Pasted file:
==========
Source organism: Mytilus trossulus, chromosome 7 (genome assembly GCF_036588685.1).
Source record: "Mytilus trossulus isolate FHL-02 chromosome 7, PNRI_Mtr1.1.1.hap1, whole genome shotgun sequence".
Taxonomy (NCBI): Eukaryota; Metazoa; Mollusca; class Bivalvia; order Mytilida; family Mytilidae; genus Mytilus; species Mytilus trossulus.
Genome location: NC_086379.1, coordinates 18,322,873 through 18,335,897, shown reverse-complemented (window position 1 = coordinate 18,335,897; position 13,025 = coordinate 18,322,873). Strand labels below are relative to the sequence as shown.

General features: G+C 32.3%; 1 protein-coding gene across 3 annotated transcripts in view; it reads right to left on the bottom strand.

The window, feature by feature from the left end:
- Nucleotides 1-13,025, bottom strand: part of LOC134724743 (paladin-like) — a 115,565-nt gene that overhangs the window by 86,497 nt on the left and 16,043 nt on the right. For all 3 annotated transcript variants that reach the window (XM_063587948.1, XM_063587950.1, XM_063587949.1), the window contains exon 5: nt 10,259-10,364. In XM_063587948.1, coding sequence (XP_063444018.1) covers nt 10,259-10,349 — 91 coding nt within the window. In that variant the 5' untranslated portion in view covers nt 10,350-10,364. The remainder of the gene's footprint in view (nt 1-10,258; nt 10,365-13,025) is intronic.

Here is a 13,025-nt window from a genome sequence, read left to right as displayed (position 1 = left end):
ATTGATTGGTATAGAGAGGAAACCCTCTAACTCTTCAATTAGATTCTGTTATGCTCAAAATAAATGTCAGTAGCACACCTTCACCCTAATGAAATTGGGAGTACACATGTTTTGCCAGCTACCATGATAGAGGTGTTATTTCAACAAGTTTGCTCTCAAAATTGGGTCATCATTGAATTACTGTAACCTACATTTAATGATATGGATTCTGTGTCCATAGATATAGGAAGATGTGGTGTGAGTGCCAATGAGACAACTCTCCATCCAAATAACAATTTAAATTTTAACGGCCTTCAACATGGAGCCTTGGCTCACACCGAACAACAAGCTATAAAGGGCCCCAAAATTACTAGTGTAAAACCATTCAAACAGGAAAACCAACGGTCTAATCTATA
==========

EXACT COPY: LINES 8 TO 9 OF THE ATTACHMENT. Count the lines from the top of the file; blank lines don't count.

Here is a 13,025-nt window from a genome sequence, read left to right as displayed (position 1 = left end):
ATTGATTGGTATAGAGAGGAAACCCTCTAACTCTTCAATTAGATTCTGTTATGCTCAAAATAAATGTCAGTAGCACACCTTCACCCTAATGAAATTGGGAGTACACATGTTTTGCCAGCTACCATGATAGAGGTGTTATTTCAACAAGTTTGCTCTCAAAATTGGGTCATCATTGAATTACTGTAACCTACATTTAATGATATGGATTCTGTGTCCATAGATATAGGAAGATGTGGTGTGAGTGCCAATGAGACAACTCTCCATCCAAATAACAATTTAAATTTTAACGGCCTTCAACATGGAGCCTTGGCTCACACCGAACAACAAGCTATAAAGGGCCCCAAAATTACTAGTGTAAAACCATTCAAACAGGAAAACCAACGGTCTAATCTATA